Just because that yellow plumage disappears, your finches won’t! Continue to fill your finch feeders throughout the year, and offer a fresh water source for these and other birds. Creating a wildlife friendly habitat will keep finches around the whole year.
So many folks will mutter: “I can’t feed the birds because of the squirrels”. It’s pure rubbish, nonsense I tell ya! The pesky critters can be foiled so easily and permanently with the use of a good squirrel baffle. This one-time, relatively inexpensive purchase of a good baffle really will solve the problem of squirrels raiding bird feeders.
So you have a shepherd’s hook that the squirrel baffle won’t slide over? Ridiculous! They make a great pole-mounted baffle that will go on any kind of bird feeder pole. It’s innovative cone-shaped design actually opens up and separates to go around the pole, then attaches back together by hooking one end into the others’ locking lip. It’s a powder coat metal, so the squirrel baffle stays looking nice for years. I just spray painted one that has to be twenty-some years old!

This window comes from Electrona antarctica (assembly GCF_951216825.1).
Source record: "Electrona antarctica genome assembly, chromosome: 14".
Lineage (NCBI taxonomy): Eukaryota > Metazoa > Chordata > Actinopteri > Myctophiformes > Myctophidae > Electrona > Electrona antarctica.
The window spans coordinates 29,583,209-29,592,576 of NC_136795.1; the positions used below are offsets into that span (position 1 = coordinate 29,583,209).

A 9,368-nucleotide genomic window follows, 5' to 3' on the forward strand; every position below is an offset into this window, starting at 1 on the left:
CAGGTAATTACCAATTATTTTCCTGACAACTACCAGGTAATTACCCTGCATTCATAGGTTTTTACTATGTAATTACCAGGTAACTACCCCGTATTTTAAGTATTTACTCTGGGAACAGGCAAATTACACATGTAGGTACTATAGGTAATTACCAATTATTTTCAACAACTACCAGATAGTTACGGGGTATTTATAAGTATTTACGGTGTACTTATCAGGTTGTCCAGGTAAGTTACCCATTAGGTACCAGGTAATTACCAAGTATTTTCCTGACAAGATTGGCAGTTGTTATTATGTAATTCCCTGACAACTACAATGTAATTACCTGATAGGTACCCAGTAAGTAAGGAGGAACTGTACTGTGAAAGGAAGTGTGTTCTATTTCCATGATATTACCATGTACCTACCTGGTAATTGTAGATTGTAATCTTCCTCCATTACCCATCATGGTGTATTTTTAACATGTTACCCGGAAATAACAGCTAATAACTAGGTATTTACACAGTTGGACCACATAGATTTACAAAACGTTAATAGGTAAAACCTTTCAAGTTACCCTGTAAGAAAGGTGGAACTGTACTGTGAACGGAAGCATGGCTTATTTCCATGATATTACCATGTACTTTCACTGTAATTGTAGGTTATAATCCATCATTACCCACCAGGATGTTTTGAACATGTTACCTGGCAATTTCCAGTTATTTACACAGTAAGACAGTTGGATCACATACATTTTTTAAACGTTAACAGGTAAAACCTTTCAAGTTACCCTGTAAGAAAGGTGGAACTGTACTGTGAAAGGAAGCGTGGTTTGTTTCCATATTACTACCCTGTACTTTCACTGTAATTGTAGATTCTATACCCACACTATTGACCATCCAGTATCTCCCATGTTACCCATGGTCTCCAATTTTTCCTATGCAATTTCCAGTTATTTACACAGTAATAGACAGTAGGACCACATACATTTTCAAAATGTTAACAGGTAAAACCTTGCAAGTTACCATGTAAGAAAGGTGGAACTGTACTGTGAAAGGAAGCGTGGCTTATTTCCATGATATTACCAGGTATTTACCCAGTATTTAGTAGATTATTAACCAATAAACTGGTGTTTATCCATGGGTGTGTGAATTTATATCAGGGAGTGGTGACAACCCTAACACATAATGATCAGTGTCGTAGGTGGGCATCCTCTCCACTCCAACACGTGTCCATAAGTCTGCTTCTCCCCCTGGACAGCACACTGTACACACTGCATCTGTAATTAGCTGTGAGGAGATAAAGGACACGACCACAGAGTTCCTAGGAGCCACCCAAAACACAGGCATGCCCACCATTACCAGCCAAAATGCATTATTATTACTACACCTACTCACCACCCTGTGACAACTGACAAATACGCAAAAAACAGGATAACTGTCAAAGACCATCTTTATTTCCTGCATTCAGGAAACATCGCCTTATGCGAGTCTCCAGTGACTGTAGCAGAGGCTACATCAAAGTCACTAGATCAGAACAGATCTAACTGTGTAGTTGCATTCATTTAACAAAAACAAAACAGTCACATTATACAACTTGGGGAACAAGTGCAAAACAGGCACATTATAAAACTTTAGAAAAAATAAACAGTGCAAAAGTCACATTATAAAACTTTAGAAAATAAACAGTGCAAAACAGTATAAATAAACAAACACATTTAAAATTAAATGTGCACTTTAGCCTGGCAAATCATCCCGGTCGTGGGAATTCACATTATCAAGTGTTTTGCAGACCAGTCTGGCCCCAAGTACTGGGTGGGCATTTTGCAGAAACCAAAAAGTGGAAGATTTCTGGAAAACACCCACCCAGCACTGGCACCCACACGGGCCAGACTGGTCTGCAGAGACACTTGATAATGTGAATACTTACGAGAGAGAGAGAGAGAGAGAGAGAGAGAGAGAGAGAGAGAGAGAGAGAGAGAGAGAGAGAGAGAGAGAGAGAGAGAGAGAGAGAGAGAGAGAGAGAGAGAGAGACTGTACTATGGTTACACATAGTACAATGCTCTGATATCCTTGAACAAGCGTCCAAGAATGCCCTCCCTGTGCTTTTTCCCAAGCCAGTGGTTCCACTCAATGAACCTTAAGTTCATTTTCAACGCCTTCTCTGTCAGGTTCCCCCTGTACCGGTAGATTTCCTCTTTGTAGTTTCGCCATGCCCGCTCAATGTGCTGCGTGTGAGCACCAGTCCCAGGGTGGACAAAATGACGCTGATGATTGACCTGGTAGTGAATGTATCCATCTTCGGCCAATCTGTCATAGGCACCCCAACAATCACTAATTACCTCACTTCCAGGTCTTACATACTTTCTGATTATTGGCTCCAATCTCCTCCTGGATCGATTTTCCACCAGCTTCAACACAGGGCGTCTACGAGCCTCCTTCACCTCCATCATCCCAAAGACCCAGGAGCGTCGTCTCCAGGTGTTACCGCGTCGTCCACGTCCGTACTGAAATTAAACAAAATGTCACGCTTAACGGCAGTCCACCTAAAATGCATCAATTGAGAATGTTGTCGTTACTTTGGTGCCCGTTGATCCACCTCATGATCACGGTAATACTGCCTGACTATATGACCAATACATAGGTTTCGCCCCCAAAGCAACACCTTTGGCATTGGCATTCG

Should you desire a feeder mounted on a 4×4 post… no worries! An attractive baffle is also available for mounting on wood posts. So, there’s absolutely no reason to let squirrels ruin the enjoyment of backyard birding. A good squirrel baffle, be hanging, pole, or post-mounted will foil squirrels once and for all… the birds will thank you too!
Campaign on Change.org calls on the USDA to remove circus elephant who collapsed from Ringling Bros., citing concern for animal’s health and history of Animal Welfare Act violations
WASHINGTON, DC – More than 2,000 people across the U.S. and Canada have joined a campaign on Change.org, started by a California resident concerned by the collapse of a Ringling Bros elephant in Anahaim, Calif., calling on the USDA to remove the ailing animal from the circus.
Laura Goldman, an animals blogger and California-based activist, launched the campaign on Change.org after seeing the video of Sarah, the 53-year-old elephant, collapsed on the ground beside a Ringling Bros boxcar. Just two months ago, the USDA cited Ringling Bros for violating the Animal Welfare Act by failing to treat Sarah’s chronic medical problems; meanwhile, the circus boasts that the sick elephant has never missed a performance.
“About 20 years ago, before I was really aware of circus animal abuse, I went to a Ringling Bros. show in Anaheim,” said petition creator Laura Goldman. “I was appalled by the sight of the elephants all wedged together with chains around their legs, standing on the hot asphalt in the parking lot. All these years later, I wonder if Sarah was one of those miserable elephants.”